Monday, January 23, 2017

Meals from Mars - A Parable of Prejudice and Providence by Ben Sciacca

Disclaimer: 
Warning, I like to ride motorcycles and it’s a problem. Sometimes the NWRoadrat character will step out of reality into make-believe, satire, fiction and even act badly. He also does product reviews. If you would like yours reviewed, please contact me through this blog.

Tyndale House Publishers has provided a complimentary copy of this book for review. All opinions are my own. For those in the United States the aforementioned statement is for compliance with FTC rules.

I finish reading a soon to be released book Meals From Mars, A Parable of Prejudice and Providence today, and of all places in a waiting room. It’s a story that makes you think. With all of the tension between individual people today, classes and groups, this author is couldn’t have arrived soon enough.

Race and discrimination are two subjects that most are at a disadvantage with. I often don’t know how to address them myself. It seems like if anyone talks about it, arguments start and it makes it worse. This leaves people wanting to avoid these subjects. More often than not, there’s an appearance of the agitators controlling the ground game.

Meals From Mars doesn’t offer a feel good plan. It doesn’t offer a quick fix. I do think it offers an explanation how we got where we are today and a direction on how to possibly turn it around if people will talk, and listen.

The books author is trying to start a more constructive dialog. It’s asking people to be open about their differences. And for people realize we’re different and to accept those differences. It's OK to be different.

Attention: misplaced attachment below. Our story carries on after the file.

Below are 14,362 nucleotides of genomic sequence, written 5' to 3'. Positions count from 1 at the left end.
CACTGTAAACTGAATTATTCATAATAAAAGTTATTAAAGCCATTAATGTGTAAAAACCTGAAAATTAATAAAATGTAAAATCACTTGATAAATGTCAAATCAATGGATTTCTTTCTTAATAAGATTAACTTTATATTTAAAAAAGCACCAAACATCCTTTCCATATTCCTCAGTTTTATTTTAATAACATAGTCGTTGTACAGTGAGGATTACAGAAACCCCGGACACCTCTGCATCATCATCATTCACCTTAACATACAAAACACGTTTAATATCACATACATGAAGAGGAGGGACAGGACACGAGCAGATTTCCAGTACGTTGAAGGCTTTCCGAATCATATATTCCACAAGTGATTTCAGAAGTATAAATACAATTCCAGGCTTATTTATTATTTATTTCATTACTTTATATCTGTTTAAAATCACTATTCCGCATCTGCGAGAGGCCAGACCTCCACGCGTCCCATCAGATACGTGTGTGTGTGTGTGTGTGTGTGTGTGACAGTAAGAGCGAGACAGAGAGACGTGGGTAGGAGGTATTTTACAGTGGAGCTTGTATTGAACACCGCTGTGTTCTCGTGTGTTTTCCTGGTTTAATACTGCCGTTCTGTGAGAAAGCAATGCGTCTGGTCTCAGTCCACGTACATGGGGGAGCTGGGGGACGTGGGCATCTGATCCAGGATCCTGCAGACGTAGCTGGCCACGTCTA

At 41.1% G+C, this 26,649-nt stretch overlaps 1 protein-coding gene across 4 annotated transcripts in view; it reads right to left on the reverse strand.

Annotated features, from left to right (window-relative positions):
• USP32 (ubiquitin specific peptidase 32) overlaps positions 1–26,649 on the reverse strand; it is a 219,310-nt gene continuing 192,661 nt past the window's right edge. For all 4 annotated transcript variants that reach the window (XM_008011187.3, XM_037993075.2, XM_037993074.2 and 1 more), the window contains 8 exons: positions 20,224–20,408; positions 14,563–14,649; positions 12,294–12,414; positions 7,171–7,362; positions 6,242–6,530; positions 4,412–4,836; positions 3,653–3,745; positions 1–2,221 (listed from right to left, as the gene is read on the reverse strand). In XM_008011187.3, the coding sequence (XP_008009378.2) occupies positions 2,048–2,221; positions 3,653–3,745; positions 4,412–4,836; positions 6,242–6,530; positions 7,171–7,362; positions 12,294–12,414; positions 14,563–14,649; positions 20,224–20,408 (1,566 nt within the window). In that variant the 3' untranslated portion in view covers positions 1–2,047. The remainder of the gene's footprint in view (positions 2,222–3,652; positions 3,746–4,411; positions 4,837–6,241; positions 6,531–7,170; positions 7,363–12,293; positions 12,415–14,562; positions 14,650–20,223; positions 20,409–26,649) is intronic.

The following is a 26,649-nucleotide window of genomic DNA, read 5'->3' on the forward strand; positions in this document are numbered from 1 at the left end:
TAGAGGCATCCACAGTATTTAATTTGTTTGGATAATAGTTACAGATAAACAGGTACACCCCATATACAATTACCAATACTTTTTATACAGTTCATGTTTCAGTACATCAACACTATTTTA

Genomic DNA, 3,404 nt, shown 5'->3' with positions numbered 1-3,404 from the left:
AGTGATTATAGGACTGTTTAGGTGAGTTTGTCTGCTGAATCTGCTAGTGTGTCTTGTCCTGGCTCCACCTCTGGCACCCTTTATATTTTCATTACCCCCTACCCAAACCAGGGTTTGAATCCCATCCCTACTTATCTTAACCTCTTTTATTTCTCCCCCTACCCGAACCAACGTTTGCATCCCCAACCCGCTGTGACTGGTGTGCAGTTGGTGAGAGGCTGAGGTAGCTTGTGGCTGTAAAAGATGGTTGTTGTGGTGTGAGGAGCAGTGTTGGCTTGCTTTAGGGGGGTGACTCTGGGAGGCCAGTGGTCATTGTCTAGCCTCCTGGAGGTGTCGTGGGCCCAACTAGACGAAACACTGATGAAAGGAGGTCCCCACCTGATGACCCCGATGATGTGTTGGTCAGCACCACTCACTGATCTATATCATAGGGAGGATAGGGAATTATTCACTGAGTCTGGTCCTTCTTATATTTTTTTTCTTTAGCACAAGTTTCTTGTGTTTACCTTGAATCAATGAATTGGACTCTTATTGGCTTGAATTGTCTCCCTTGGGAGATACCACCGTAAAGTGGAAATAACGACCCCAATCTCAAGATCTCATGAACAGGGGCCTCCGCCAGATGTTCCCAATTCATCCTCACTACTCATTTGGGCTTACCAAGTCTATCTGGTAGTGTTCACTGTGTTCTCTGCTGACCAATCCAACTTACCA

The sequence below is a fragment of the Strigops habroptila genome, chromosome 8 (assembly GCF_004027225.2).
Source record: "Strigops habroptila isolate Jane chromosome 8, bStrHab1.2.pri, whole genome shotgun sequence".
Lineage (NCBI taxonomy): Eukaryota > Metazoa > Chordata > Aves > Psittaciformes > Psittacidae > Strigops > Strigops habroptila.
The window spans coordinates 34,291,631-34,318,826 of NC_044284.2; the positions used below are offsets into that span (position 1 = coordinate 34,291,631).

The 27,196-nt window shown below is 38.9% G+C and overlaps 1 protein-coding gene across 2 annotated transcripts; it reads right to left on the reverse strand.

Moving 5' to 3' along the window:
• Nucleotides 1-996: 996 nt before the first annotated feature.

A few memorable lines from the book that are quite haunting,

“…violence is a curious thing, and it requires great scrutiny. On one hand, it is the currency of the powerful, of the bully, of the agitator.”

“…it is also the cry of the dying and of the downtrodden. It’s a last gasp…”

Author Nadine C. Keels (Prismatic Prospects) has also reviewed the book. She made a good point about the book remarking, “...it raises questions without trying to tell the reader exactly what to think.” If you would her full perspective, her review is here.

A highly-recommended book because no one else is addressing this subject like Ben Sciacca has.



Monday, January 9, 2017

Victory Motorcycles Autopsy


A few years ago I was already starting to ask the questions about a future here.

Here's a few samplings of a models I test rode. I've missed the Kingpin since it was axed to make room for Indian. The Kingpin was one of the finest power cruisers I've ridden.

White Victory Kingpin I test rode.

Red Victory Kingpin I test rode.

Red Cross Country (with added trunk) I test rode.

Advertising swag I picked up.


Motorcycles for mental health